Unfortunately, racism is all too alive in America. We need to own up to that and we need to do what we can to fix it. Mindfulness can help us build self-awareness but should also help us be aware of others’ experiences. We are all in this together and we are all one.
I have a dream that someday MLK’s dream can be realized and that I will have the courage to help it come true.
In peace and unity,
2017 is the International Year of Sustainable Tourism for Development. Travel gives us a chance to expand our experiences and get to know the world around us. The World
Committee on Tourism Ethics offers a number of tips for traveling ethically and responsibly. Geared primarily toward international travel, the principles can also be applied to respecting those closer to home, too.
The first of their tips is to “Honor your hosts and our common heritage.”
Research your destination to learn about local customs, traditions and social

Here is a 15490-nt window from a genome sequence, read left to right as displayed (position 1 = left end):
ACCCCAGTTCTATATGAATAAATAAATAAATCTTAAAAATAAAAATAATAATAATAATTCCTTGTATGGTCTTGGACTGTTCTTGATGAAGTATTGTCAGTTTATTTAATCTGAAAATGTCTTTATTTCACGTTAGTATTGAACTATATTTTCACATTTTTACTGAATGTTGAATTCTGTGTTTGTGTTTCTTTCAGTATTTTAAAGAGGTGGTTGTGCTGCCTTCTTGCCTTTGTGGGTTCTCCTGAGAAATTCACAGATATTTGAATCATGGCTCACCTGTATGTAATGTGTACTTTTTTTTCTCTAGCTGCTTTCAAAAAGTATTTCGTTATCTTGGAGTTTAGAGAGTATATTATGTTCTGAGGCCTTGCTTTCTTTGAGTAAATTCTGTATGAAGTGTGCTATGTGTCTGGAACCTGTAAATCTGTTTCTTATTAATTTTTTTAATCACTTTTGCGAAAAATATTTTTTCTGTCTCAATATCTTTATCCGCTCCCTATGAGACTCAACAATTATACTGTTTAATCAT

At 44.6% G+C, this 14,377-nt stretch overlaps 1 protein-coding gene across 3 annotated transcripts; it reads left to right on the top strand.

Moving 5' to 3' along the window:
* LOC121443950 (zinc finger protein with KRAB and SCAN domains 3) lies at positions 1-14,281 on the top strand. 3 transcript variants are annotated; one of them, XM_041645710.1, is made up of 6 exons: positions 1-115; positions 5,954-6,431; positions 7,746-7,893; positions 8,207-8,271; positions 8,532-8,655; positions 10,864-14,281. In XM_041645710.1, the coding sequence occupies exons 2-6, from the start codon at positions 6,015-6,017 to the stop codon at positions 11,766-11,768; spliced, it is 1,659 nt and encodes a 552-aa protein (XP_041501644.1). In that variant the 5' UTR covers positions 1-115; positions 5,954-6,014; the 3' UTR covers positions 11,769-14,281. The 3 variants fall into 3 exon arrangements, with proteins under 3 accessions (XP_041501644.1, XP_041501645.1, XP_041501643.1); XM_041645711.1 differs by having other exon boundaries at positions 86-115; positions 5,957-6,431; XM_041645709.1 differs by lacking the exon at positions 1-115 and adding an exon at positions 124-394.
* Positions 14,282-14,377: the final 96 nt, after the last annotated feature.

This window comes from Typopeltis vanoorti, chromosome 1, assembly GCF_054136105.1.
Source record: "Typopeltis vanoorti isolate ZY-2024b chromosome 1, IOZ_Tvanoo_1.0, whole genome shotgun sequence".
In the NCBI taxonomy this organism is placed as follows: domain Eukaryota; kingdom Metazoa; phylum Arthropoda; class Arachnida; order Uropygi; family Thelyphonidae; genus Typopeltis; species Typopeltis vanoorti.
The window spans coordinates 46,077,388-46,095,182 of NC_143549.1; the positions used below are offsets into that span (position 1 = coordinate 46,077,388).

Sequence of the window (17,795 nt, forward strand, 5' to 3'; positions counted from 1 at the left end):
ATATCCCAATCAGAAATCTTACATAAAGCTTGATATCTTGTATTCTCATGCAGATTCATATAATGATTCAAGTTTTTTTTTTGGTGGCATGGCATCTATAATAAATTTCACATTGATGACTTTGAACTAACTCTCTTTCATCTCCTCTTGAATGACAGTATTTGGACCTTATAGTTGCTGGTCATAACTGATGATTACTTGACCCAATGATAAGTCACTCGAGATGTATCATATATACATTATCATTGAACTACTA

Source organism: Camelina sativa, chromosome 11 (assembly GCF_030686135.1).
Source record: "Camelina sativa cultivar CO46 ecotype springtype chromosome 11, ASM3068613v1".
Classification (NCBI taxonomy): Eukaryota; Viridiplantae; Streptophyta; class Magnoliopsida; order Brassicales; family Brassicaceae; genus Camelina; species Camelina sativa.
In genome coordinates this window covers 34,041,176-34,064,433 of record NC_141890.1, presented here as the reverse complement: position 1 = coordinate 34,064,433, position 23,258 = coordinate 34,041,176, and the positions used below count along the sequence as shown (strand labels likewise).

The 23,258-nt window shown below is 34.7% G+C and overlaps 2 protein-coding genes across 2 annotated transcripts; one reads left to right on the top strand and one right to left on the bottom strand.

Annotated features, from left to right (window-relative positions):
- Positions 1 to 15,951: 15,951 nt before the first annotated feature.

conditions. It’s a great way to build understanding of the local community
and excitement for your adventure ahead.
Learn to speak a few words in the local language. This can help you connect
with the local community and its people in a more meaningful way.
Experience and respect all that makes an international destination different
and unique, from its history, architecture, religion, dress and communication
codes, to its music, art and cuisine.
Always ask before taking photographs of other people as their privacy
matter as much as yours.
Enjoy your summer travels!
May 1st marks Global Love Day, a day established in 2004 by The Love Foundation. It is a day meant to celebrate the wisdom of universal peace and love. It’s a great day to practice unconditional love for yourself as well as others. Be aware of your inner critic. Rather than ignore what the inner critic has to say, look at what it is saying without bias. Accept the truth of your own humanity and the humanity of others around us. Reframe any “negative” thoughts in a more positive way. Practice meeting anger with love. Recognize that although we are all different, we are all part of a greater whole and our diversity makes us stronger. Live and love without fear today.